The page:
The Science Journal of the American Association for Respiratory Care

2005 OPEN FORUM Abstracts

A STUDY of INTRAPULMONARY PERCUSSIVE VENTILATION (IPV®) COMPARED TO ASSISTED AUTOGENIC DRAINAGE (AAD) AS AN ADJUNCTIVE PROTOCOL TO NEONATAL WEANING, FOLLOWING MECHANICAL VENTILATION.

Adel Bougatef MD, PhD, Ann Casteels MD, Filip Cools MD, Inne Loostermans RRT, NICU, AZ-VUB, Brussels, Belgium.

Objectives: Intrapulmonary percussive ventilation (IPV®) is a novel airway clearance modality to enhance mucociliary clearance and to treat persistent patchy atelectasis. IPV® is administered with the Intrapulmonary Percussionator IPV-2 (Percussionaire corp., Sandpoint, Idaho). The device delivers a low-volume of gas at high frequency positive-pressure breaths in the range of 100 to 300 cycles/minute through a sliding venturi with added continuous aerosol generator. We conducted a prospective randomized study comparing the effect of IPV® to AAD. We hypothesized that IPV® reduces the rate of postextubation atelectasis, reintubation and improves gas exchange in premature neonates.

Methods: Sixty neonates (gestational age 29.3±1.5 weeks, birth weight 1308±259 gr) who were intubated for more than 72 hours were randomized at extubation to AAD n=30 or IPV® n= 30 at frequencies of 200-300 cycles/min and pressures 5-10 cm H2O. Both treatments were given every 6 hours and lasted 15 min. No evidence of atelectasis on chest radiograph prior to extubation in both groups.

Results: Among the AAD patients seven (23%) developed post extubation atelectasis, four (13%) required reintubation for the resolution of the atelectasis. None of the patients receiving IPV® developed post extubation atelectasis or required reintubation; the differences with the AAD group were statistically significant (p< 0.05). The total duration of oxygen requirement after extubation, was 21.4±12 days in AAD group, and 15.7±12 days in IPV® group (p< 0.05). No significant difference were noted before therapy sessions in respect to heart rate, respiratory rate, PaO2, PaCO2, SaO2, and FIO2 between AAD and IPV® allocated patients. However, when IPV® was compared to AAD considering all of the variables after therapy sessions, there were statistical significances between both groups (p< 0.05).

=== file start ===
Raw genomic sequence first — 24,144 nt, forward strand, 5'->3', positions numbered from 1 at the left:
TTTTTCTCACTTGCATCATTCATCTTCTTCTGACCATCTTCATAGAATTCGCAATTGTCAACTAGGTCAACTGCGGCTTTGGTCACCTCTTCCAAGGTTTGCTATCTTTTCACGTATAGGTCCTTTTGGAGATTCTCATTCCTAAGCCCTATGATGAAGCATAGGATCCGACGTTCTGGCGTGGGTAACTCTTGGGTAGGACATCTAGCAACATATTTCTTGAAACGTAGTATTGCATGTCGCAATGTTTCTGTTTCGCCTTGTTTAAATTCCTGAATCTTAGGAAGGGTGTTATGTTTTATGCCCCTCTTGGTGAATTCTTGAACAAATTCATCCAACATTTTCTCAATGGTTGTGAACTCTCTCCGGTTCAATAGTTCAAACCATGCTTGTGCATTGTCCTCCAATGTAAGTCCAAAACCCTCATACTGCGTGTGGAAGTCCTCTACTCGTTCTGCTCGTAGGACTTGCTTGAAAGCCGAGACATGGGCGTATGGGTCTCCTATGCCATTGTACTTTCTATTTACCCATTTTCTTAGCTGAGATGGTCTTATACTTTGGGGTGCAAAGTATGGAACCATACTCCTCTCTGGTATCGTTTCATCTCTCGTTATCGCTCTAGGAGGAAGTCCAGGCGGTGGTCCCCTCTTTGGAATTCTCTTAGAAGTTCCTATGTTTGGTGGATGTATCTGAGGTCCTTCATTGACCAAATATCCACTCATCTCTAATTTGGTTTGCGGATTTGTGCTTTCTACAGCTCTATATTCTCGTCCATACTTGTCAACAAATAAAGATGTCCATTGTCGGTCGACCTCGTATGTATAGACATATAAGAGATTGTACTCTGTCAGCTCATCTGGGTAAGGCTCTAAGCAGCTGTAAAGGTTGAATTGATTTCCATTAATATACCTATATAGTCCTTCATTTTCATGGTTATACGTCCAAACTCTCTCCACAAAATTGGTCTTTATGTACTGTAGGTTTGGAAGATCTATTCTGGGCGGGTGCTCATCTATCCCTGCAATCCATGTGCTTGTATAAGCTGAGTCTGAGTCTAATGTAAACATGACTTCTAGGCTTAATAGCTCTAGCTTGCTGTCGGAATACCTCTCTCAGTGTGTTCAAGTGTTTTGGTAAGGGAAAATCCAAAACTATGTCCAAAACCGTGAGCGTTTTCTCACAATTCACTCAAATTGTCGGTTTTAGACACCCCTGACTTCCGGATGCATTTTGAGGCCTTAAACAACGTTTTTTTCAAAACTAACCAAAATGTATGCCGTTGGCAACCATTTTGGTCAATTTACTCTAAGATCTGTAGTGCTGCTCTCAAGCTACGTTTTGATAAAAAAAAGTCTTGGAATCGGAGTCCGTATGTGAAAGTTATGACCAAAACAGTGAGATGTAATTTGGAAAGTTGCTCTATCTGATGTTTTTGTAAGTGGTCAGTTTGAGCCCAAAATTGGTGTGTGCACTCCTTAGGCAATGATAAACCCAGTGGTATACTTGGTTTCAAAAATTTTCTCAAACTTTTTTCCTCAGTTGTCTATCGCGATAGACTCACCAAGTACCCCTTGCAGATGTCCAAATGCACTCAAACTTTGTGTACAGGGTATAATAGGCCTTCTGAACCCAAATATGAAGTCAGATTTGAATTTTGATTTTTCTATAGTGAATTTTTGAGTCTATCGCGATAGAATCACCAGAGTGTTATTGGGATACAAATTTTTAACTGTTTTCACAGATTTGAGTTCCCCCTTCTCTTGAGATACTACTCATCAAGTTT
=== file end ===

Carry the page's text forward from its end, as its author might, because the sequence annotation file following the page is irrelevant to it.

Before After
  AAD IPV® AAD IPV®
HR (beats/min) 158,2 ± 9,7 160 ± 10,1 142,8 ± 7,4 136 ± 7,2*
RR (breaths/min) 66,8 ± 10,2 68,4 ± 10,8 53,2 ± 6,1 44,4 ± 4,5*
FIO2 (%) 45,7 ± 5,3 43,5 ± 4 38,8 ± 5,1 32 ± 4,6*
PaCO2 mm Hg 45 ± 4,3 45,3 ± 3,1 45 ± 3,7 39,3 ± 2,6*
PaO2 mm Hg 61,3 ± 3,7 60,3 ± 4 68,7 ± 5,8 79,5 ± 5,7*
SaO2 (%) 91,7 ± 2,1 91,1 ± 1,8 94,6 ± 2,9 97,2 ± 1,6*

Conclusions: Our findings indicate that intrapulmonary percussive ventilation was effective in preventing post extubation atelectasis in our babies, improved gas exchange, and reduced the fraction of inspired oxygen, as well as the duration of oxygen therapy after extubation.

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